Construction firm fined $130,000 for repeated safety lapses at Hillview condo worksite

Clockwise from top left: Open sites without guard-rails or barriers, staircases without handrails and poor housekeeping were some of the lapses found at the worksite.
Clockwise from top left: Open sites without guard-rails or barriers, staircases without handrails and poor housekeeping were some of the lapses found at the worksite. PHOTOS: MOM

SINGAPORE - Construction firm Kingsford Construction Pte Ltd has been fined $130,000 under the Workplace Safety and Health Act for multiple safety lapses at a worksite, the Ministry of Manpower (MOM) said on Thursday (Aug 3).

The firm, which was convicted last Thursday, had been engaged to carry out construction works of Hillview Peak, a condominium development.

MOM said its Occupational Safety and Health Inspectorate conducted an inspection on June 8 last year and uncovered safety lapses that had occurred in two previous two inspections done in October 2014 and May 2015.

Kingsford was made to pay composition fines of $10,000 and $19,000 respectively due to lapses such as open sides and staircases without handrails (that could lead to fall from heights). Stop work orders (SWO) were also issued.

The most recent inspection by MOM - consisting of three residential blocks, two basement carparks, a swimming pool and other clubhouse facilities - found the following lapses:

  • Open sides at eight different locations (ranging from the 2nd to the 11th floor of various blocks under construction) were not covered or guarded by effective guard-rails or barriers to prevent fall from heights;
  • Staircases not provided with handrails, exposing persons to the risk of falling off the edge of either side of the staircase;
  • Staircases not provided with emergency lighting for use in the event of a power failure, exposing workers to the risk of tripping as some of the steps of the staircase were undergoing modification works;
  • Poor housekeeping at multiple places of work in worksite, exposing workers to risk of tripping; and
  • Safety interlock of several passenger and material hoists at the worksite were not properly functioning; the gates of the hoists could be opened when the platform was elevated from the landing position, exposing persons to risks of falling down the way or coming into contact with moving parts of the hoists.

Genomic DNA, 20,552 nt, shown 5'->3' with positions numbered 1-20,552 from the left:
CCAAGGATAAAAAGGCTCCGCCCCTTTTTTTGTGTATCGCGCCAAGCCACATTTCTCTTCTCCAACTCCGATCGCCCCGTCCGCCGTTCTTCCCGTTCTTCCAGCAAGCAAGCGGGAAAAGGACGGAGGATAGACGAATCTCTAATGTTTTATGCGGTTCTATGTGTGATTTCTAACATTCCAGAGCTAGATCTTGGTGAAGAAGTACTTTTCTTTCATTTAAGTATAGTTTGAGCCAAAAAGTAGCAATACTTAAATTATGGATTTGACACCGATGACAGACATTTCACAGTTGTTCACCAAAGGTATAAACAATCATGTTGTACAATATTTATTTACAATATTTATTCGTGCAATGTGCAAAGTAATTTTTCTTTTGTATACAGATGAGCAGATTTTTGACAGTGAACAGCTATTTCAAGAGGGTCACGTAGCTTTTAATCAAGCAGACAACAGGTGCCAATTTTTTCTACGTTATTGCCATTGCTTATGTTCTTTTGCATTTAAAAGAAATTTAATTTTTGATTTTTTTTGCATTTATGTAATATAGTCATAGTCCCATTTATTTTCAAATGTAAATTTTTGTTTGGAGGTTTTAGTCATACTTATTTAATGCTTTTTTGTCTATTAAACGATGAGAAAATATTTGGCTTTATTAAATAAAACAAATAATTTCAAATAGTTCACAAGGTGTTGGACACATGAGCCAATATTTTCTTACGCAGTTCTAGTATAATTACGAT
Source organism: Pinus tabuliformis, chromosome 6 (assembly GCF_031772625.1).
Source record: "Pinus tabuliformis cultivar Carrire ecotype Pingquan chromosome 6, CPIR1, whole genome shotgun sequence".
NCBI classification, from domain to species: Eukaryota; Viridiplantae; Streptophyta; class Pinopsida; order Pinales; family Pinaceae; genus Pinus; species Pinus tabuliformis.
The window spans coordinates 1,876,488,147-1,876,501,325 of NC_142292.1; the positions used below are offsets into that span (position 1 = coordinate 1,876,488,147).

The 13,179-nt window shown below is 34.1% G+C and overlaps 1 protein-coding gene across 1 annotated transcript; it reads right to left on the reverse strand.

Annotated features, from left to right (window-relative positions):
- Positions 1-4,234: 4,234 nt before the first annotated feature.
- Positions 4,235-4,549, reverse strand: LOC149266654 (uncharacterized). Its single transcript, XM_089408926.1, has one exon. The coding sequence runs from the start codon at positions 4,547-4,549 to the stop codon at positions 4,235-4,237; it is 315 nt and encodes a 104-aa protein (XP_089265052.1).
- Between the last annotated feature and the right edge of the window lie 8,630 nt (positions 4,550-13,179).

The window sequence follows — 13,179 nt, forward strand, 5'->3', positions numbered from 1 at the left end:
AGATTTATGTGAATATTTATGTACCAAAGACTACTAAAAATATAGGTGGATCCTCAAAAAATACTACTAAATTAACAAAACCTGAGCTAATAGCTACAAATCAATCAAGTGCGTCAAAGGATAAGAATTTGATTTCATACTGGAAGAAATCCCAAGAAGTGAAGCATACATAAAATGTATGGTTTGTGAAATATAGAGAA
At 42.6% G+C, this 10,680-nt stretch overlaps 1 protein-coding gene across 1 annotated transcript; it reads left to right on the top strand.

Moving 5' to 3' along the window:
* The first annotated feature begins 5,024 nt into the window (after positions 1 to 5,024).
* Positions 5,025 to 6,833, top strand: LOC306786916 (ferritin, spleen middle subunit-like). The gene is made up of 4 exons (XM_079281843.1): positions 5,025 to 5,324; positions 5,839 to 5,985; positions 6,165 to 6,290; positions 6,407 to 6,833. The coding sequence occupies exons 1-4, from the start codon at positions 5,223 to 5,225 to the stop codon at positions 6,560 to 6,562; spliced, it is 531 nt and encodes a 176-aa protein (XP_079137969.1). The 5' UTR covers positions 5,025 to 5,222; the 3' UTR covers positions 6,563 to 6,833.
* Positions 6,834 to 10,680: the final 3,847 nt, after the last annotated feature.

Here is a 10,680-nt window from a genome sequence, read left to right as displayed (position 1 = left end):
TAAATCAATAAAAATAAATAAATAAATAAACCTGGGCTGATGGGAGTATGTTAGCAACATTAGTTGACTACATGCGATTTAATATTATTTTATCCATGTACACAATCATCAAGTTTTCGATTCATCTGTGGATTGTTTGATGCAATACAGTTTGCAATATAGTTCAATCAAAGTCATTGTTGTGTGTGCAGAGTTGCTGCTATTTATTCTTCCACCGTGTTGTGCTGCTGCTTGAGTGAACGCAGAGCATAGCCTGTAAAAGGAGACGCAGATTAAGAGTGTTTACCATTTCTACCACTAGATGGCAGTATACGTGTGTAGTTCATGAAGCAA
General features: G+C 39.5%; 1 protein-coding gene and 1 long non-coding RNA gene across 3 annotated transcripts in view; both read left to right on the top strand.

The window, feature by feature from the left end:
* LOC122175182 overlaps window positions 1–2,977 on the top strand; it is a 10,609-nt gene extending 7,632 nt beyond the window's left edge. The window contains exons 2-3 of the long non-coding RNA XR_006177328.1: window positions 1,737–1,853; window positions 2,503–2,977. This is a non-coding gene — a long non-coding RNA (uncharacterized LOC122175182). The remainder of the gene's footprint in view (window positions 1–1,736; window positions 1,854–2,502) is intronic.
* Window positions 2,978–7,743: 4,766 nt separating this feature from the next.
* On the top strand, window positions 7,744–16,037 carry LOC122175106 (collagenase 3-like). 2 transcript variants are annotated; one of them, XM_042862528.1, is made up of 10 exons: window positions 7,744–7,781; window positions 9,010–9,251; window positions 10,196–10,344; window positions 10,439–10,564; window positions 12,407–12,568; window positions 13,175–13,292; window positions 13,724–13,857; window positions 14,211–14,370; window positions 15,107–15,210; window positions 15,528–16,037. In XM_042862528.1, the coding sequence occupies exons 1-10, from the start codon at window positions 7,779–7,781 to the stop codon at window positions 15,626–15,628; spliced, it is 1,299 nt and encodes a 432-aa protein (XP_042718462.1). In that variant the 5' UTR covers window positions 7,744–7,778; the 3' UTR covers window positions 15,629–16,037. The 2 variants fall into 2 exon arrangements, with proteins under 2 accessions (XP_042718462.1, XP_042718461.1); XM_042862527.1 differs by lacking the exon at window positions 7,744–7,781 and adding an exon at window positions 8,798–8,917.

A full SWO was issued from June 8 to July 18 last year.

Given its repeated failures and recalcitrant attitude towards workplace safety and health, Kingsford was subsequently charged for its failure to take "reasonably practicable measures" to ensure the safety and health of its employees.


An open side without guard-rails or barriers to prevent fall from height. PHOTO: MOM 

Mr Chan Yew Kwong, MOM's director of Occupational Safety and Health Inspectorate, said: "MOM sought for a heavy penalty because of Kingsford's blatant disregard for safety and its repeated failures to comply with our regulatory requirements.

"Companies must address all safety failures identified during a MOM inspection and put in place effective measures to prevent recurrence. They should not put their workers' lives at risk and wait for an accident to happen before taking safety seriously."

 

Official statistics released by MOM and the Workplace Safety and Health Institute on Wednesday showed a plunge in workplace deaths and injuries in the first half of 2017.

Falls from height, however, was one of the top two causes of workplace death.

A total of 4,300 workplace safety and health violations were uncovered, with 28 companies ordered to stop operations. Fines totalling $500,000 were imposed on companies on the spot.

Kingsford Construction is wholly owned by Mr Cui Zhengfeng, a Shenyang-native from China who is now a Singapore citizen. Mr Cui made the news in 2012 when his company Kingsford Development made its debut in the local property market by outbidding six others and paying $243.2 million for a land parcel at Hillview Avenue to build condominium apartments, the same worksite that the MOM found safety lapses in the past three years.

Mr Cui also made the news in 2014 when he bought a plum Sentosa Cove bungalow for $33 million, which is the registered address of his construction company fined by the MOM.

Attempts to reach Mr Cui on Thursday were unsuccessful. A staff member at his company, who gave her name as Ms Chan, said he is overseas and he does not have a mobile phone.